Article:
{[ promptMessage ]}

Bookmark it

{[ promptMessage ]}

Ntoformcellular structures o o

Info iconThis preview shows page 1. Sign up to view the full content.

View Full Document Right Arrow Icon
This is the end of the preview. Sign up to access the rest of the document.

Unformatted text preview: • • Fermentation involves glucose oxidation to pyruvate and the donation of hydrogens (H+ + e­) from NADH + H+ to pyruvate or a derivative of pyruvate. Only one oxidation producing NADH and two SLP to make ATP Uses two ATP to start pathway,produce two more at two SLP steps above. Only 2 net ATP produced Rate is fast because so little energy is produced No oxygen, therefore no Krebb’s (TCA) cycle No ATP from OP. NADH is used to re­reduce pyruvate or a derivative Embden­Meyerhof pathway (EM), also known as gycolysis is a good example Bacterial Respiration Bacterial Respiration o Aerobic Respiration uses oxygen as a terminal (external) electron acceptors o o o o Pyruvate (3C) is oxidized to acetyl­CoA (2C) which enters the TCA (Krebb’s) cycle by condensing with the 4 C oxaloacetate to produce citric acid 4 moles of NADH & 1 mole of FADH2 are produced per pyruvate Since there are two pyruvates per starting glucose, this produces 30 net ATP When the two SLP ATP are added from the EM pathway and the NADH goes to electron transport to produce 3 X 2 = 6 more. These add to the 30 to give 38 total ATP per prokaryotic cell ATPase:ATP Synthase ATPase:ATP Synthase Catalyst for conversion of proton motive force into ATP F0 proton conducting channel ab2c12: Protons channel across membrane between a and c12 subunits. Proton movement drives rotation of c proteins, generating a torque transmitted to F1 by the gamma/ep subunits causing conformational change in beta subunits. F1 mutisubunit headpiece located on cytoplasmic side of membrane that catalyzes synthesis of ATP: Alpha3beta3gamma ep delta Three Types of Biological Oxidation Three Types of Biological Oxidation (Chemoorganotrophs) Types of Biological Oxidation for Chemoorganotrophs I. Fermentation Organic pyruvate/derivative e­ II. Aerobic Respiration III. Anaerobic Respiration Anaerobic Respiration Anaerobic Respiration • Anaerobic Respiration • • • • • Biological oxidation in which the terminal electron acceptor is usually an inorganic molecule (external) other than oxygen. Uses oxidative phosphorylation for ATP synthesis Some of the electron acceptors used include nitrate, sulfate and carbon dioxide. When carbon dioxide is used as an electron acceptor, the resulting product is either methane or acetic acid, depending on the organism involved. Much if not all the methane produced in our gut or by cows or in swamps is produced by this process. So when you eat too many beans.....blame the anaerobic bacteria Glycolysis: conversion of glucose to pyruvic acid. Both fermentation and aerobic respiration convert glucose to pyruvic acid, but two processes differ from there. FERMENTATION AEROBIC RESPIRATION 1. Fate of Pyruvic Acid Pyruvate or a derivative of pyruvate accepts the HÕsrom NADH + H+ f Conversion to AcetlyCoASH and entry into TCA cycle 2. Fate of NADH + H+ from glycolysis Donates HÕ to pyruvic acid s Donates HÕ to electron s transfer chain: produces 3 X 2 A TP 3. Terminal e- acceptor Pyruvate or derivative of pyruvate (internal intermediate of pathway Oxygen (O2) 4. Mechanism of ATP synthesis Substrate level phosphorylation (SLP). No oxidative phosphorylation. SLP and...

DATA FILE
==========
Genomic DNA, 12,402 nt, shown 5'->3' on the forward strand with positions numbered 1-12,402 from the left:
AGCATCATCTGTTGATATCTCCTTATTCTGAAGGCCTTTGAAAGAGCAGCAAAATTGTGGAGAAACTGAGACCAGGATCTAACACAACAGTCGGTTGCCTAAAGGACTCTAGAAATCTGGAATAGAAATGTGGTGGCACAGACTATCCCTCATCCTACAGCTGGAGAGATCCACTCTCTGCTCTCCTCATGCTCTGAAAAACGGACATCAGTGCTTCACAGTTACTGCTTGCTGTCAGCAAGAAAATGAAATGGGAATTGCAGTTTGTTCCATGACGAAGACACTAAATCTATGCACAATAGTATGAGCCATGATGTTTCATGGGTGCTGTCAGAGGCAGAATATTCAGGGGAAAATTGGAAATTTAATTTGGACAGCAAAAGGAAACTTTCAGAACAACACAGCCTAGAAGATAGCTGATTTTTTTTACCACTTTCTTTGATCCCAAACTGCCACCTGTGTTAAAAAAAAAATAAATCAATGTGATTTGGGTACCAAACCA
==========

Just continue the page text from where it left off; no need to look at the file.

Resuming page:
View Full Document

{[ snackBarMessage ]}

Ask a homework question - tutors are online